At four months old, a grass plant is rich in medicinal properties
and ready to harvest. The farmers collect all parts of the plant,
including the roots, blooms, leaves, seeds and stems. Then they
are cleaned, dried, sliced, baked twice and screened for size
before being packaged. It takes about 20 kilogrammes of fresh
grass to create one kilo of the dried herb, which sells for about
``You need a lot of plants for a small amount of finished product.
That's why we have to keep expanding the grassland, to meet the
demand,'' said Somchai.
The farm grows other medicinal plants as well, including
citronella grass, turmeric, pepper vine, betel vine, Milletia
kityana (rang jued), oyster plant (wan karb hoi), black lily and
Zingiver casumuna (pai). Most of the additional plants are
cultivated in village orchards, where they are mixed in with
``Herbs need no extra care. They grow well beneath big trees.
Several kinds of medicinal herbs are on the verge of extinction
and I want to keep them alive. I just need to find the time to
hunt more of them out.''
Time is in short supply for the busy farmer who's in demand to
speak about the grass at educational institutes and in villages
around the country. The farm also gets regular visitors dropping
by to look for information.
``People can be inspired by our example to identify plants that
will help them have an income all year round. They can see our
techniques and adapt them. There's no point in everyone relying on
one crop. Or in relying on the government either,'' said Somchai.
With an eye on the future, he is currently experimenting with
making his own instant grass juice and ya pak-king capsules.
``We won't stop here. We're going to diversify and make different
forms of the product. Thais should have may alternatives when it
comes to their medical treatment, especially in traditional
medicine,'' said Somchai.
- Information is derived from research conducted by scientists
from Mahidol University's Faculty of Pharmacy.
A boost to the system
Ya pak-king, also known as ya thevada, originated in southern
China and is abundant in northern Thailand. It is often used as a
decorative element in gardens, stands at between 7-20 centimetres
tall and has blue blooms.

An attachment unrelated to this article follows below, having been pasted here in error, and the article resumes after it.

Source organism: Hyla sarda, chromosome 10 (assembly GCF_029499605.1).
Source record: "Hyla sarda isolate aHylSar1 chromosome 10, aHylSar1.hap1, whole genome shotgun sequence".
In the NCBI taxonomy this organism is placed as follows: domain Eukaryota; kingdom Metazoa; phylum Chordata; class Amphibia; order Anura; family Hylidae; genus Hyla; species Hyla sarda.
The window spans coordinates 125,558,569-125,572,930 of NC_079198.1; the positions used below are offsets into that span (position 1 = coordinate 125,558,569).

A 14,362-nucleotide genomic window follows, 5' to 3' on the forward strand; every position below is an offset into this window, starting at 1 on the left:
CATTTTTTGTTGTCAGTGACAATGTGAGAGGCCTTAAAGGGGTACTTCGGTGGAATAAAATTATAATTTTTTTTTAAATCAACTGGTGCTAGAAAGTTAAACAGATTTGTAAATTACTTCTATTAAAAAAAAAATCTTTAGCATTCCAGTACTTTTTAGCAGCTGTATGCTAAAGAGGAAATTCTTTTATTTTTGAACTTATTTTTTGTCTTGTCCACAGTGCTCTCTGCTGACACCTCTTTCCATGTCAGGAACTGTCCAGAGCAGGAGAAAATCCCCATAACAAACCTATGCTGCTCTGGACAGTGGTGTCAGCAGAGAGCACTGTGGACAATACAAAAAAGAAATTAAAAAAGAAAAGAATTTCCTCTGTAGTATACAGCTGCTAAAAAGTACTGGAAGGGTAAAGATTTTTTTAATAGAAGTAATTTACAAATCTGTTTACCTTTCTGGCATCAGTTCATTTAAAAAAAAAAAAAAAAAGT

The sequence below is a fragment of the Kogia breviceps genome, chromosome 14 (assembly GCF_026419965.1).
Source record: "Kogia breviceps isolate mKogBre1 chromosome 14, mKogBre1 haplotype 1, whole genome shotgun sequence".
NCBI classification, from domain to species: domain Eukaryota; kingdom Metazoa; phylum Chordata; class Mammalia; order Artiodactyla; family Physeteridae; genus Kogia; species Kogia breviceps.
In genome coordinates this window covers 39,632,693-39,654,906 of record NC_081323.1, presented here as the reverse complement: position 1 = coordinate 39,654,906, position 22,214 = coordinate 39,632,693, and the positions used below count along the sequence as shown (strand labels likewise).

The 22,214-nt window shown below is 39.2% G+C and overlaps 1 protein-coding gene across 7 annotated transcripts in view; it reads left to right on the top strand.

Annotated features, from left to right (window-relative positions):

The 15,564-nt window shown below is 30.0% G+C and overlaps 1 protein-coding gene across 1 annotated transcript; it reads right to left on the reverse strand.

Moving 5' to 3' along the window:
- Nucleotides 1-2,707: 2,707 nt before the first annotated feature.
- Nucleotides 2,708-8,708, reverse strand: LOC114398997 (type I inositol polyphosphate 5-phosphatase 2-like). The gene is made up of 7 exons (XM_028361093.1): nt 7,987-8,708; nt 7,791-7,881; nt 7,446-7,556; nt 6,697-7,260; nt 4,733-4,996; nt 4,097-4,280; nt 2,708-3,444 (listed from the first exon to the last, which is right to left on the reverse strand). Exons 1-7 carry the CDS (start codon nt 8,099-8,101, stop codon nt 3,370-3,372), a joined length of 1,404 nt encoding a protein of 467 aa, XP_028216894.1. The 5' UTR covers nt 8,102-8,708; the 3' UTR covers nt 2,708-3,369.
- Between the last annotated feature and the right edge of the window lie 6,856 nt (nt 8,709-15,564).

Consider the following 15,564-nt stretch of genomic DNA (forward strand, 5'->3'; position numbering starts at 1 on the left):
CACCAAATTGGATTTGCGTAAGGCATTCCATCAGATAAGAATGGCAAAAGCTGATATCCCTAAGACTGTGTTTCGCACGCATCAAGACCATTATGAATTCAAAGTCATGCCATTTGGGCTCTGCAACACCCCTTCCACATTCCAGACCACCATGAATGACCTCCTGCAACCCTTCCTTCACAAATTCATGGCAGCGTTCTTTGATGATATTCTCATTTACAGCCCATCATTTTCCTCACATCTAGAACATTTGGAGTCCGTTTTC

It has versatile curative powers _ it is said, for instance, to
help heal respiratory diseases and to help rid the body of
poisons. It became famous in 1984 when a cancer patient recovered
after drinking fresh grass juice. Many cancer patients now take
the herb to reduce side-effects from modern medicine.
According to research by scientists from Mahidol University's
Faculty of Pharmacy, the biological properties of the plant can
help stop the growth of cancerous cells in the breast and
intestines, to a moderate degree. It has also been shown that this
kind of grass helps boost the immune system. The grass is
considered a safe medicine by the World Herbal Organisation's
How to plant your own grass
Ya pak-king needs just a small patch of land. It thrives in loose
and sandy soil, and under shade, such as a large tree. It will
grow in a pot and needs moderate amounts of water, more in the hot
season. Shoots can be used for propagation. It can be planted all
To make fresh juice, take the stems of about six plants, weighing
100-120 grammes, slice them into small pieces and pound them in a
mortar. Add 60 millilitres of clean water and then sieve the
mixture through a white cloth. The fresh juice should be consumed
For best results, drink two tablespoons of fresh juice twice a day
in the morning and evening, before meals. (Children should take
half this measure).
Make sure to follow the recommended amounts. Those looking to
boost their immune system should take the medicine for not longer
than four to six weeks. It is a good idea to stop taking the
medicine every now and again. For example, take it for five or six
days and then take a break for four or five days before resuming.